project so that it gets better. The Debian Project really values
participation in the feedback loop, where you chip a little bit of your
own work in return for the vast resource of everybody else's work.
That's an interesting point, and one that we haven't thought of. But I
think he was mostly talking about the fact that millions of new users
would lead to more industry support.
Industry support is nice, and it would be good for Debian to get
more people in industry involved in its development. However, he may
have wanted to say something like "As we grow with more users, we can
start contributing more to Debian." Or things like, "we will work with
hardware vendors to open their hardware specifications for
compatibility." Or even better, "we'd like to encourage vendors in the
industry to write Free (libre) drivers and software for Debian." You
can see how those statements would gain approval from the Debian
community as opposed to a more defensive stance.
I'd like to reiterate a suggestion made by one of our
developers. Since Lindows.com is working on making the entire system
more user-friendly, and unifying the user interface; perhaps you could
start by helping the KDE Project with their UI effort. They are trying
to reduce the complexity of their user interface, and could really use
valuable feedback you get from people who buy your product. Studies and
white papers would be totally cool, and working code is even better!
This way, KDE improves, Debian improves, and Lindows improves as well.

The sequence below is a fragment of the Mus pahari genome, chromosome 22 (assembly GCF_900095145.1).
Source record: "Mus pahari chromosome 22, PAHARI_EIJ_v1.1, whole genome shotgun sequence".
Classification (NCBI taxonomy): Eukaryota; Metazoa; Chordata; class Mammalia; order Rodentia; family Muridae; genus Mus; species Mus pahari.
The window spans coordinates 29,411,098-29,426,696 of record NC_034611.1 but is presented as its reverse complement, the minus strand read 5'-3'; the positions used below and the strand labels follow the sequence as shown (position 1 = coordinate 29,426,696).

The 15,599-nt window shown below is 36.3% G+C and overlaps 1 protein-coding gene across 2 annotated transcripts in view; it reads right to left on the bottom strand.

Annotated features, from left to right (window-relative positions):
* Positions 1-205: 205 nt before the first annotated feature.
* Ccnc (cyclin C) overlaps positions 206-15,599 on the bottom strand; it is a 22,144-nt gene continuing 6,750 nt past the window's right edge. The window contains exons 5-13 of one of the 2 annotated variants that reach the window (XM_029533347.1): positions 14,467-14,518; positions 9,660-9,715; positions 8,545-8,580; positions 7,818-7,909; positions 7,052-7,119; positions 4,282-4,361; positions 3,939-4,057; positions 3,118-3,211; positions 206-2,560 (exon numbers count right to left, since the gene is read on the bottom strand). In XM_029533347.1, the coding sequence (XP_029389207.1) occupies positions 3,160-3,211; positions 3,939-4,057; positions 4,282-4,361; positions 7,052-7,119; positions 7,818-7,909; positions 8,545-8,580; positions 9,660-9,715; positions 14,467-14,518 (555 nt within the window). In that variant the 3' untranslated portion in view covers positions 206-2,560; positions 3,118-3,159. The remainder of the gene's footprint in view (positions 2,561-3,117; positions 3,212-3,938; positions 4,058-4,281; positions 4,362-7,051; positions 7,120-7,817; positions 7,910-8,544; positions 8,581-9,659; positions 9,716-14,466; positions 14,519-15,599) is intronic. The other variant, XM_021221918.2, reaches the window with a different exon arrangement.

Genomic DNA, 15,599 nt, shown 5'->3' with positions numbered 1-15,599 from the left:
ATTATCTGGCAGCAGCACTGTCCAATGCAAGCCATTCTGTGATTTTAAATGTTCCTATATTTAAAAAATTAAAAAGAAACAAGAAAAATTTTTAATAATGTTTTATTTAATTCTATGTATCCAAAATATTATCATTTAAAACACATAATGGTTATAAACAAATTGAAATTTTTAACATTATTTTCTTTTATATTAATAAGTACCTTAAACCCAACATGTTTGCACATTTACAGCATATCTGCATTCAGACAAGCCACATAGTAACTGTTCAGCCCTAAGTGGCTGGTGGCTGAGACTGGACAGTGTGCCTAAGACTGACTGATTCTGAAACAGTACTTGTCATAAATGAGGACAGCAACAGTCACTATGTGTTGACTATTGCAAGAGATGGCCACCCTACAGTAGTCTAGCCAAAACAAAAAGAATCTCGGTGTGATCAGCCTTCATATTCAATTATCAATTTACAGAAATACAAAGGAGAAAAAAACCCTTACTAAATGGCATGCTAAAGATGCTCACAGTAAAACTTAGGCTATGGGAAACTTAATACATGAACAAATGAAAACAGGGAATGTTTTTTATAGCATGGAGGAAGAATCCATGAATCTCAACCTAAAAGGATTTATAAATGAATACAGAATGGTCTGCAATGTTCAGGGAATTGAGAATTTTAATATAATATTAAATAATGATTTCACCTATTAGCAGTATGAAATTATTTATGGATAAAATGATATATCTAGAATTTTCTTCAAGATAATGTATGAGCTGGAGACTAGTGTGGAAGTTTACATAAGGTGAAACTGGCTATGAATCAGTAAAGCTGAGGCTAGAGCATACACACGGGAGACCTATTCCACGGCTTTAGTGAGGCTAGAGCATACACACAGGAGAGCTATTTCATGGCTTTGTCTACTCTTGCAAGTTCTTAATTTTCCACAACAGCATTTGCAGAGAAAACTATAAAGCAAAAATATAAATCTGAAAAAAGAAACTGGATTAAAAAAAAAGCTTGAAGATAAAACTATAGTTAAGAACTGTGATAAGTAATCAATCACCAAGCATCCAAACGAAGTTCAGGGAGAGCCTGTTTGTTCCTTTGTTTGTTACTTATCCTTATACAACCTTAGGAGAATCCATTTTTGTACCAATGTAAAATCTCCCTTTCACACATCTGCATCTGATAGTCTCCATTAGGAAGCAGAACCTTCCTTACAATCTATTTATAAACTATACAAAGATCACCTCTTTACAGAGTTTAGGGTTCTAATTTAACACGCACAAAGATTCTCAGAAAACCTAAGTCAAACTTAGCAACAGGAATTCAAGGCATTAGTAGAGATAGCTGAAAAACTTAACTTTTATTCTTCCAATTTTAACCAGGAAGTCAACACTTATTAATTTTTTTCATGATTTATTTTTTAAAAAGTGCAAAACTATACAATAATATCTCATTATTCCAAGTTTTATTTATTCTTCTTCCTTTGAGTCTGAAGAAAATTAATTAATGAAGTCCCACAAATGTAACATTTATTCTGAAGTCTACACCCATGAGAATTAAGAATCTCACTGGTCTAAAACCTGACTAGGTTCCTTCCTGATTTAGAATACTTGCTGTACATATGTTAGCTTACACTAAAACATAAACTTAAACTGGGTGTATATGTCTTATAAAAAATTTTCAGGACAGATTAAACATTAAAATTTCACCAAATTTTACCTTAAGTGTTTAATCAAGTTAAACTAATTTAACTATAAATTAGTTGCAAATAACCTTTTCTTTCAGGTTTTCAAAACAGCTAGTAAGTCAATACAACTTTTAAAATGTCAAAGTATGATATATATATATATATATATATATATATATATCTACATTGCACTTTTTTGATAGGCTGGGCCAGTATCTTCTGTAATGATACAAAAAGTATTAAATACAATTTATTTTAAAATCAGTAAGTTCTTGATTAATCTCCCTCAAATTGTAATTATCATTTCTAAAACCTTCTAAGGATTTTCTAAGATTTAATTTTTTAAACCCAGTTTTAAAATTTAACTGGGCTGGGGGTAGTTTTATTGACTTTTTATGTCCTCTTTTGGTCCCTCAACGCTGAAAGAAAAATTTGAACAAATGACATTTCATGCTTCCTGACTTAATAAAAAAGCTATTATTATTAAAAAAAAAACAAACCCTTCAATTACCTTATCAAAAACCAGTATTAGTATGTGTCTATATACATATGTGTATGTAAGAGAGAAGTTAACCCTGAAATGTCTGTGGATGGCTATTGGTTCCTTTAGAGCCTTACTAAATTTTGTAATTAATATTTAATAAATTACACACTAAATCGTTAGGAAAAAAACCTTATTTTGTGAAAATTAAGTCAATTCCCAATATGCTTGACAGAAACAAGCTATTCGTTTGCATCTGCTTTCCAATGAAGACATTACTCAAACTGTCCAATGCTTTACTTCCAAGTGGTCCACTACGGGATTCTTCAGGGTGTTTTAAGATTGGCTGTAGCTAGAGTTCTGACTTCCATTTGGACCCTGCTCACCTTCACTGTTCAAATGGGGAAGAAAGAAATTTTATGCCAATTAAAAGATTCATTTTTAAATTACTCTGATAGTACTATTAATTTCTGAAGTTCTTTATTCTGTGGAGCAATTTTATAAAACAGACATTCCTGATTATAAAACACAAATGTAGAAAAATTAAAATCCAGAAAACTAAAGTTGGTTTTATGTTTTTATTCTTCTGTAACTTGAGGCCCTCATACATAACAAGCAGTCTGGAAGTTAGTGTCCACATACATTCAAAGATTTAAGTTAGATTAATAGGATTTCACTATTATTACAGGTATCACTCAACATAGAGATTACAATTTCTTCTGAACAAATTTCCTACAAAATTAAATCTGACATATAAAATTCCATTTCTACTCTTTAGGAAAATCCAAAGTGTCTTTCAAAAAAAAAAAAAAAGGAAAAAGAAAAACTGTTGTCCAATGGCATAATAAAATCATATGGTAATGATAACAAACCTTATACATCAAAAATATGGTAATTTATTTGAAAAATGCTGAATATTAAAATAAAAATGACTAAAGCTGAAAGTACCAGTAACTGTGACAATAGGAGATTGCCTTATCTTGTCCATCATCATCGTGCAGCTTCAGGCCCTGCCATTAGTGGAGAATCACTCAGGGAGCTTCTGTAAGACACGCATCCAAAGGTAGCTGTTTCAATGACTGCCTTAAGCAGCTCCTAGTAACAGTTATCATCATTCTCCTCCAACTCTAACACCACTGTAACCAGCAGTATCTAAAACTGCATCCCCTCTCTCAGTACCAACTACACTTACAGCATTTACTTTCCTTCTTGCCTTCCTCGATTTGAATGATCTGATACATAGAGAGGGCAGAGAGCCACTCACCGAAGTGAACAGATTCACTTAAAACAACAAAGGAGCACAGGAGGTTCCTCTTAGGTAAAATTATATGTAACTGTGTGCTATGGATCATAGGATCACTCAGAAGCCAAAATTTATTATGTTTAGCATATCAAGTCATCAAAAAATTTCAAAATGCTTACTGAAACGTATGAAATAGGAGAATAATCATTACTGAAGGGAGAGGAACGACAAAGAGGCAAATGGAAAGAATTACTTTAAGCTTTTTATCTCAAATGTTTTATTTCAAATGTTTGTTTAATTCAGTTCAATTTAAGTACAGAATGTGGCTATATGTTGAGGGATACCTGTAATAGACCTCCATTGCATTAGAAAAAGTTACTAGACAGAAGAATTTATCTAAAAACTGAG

It's a win-win situation for everybody, especially your end-user.
We actually offered to throw a kdeconf, but they refused for some
reason, though I'm not sure what the reason was. email@example.com and
firstname.lastname@example.org have done most of the communication with the kde folks.
I agree that studies and papers about the usability of lindows would be
great to pass on to kde, but I'm afraid that someone's going to have to
do this on their own time. We're too busy trying to make a great distro.
I've been looking for a good paper topic though, so maybe I can make
that my focus. Actually, MR's degree is in UI and cliff has a lot of
experience studying UI's also. Maybe they can give me some direction.
I'd really appreciate it if you'd communicate this to him
somehow. If you'd think he'd understand it in this raw form; I might
e-mail something like this to him myself; but I'd really rather your
I can forward it on to him, but like he said, he's open to comments at
Please forward this conversation to him, in its entirety. I
really wanted to hash this out with someone inside Lindows, before it
got to Michael, because it would be really bad if he misinterpreted it.
If you and Michael want to reprint this exchange and respond to
it publically on debian-devel; be my guest. You have my permission to
quote copies of these e-mails, in whole or in part, as long as I am not
that's a good idea too. done.
lead windows compatibility engineer
"Be the change you want to see in the world"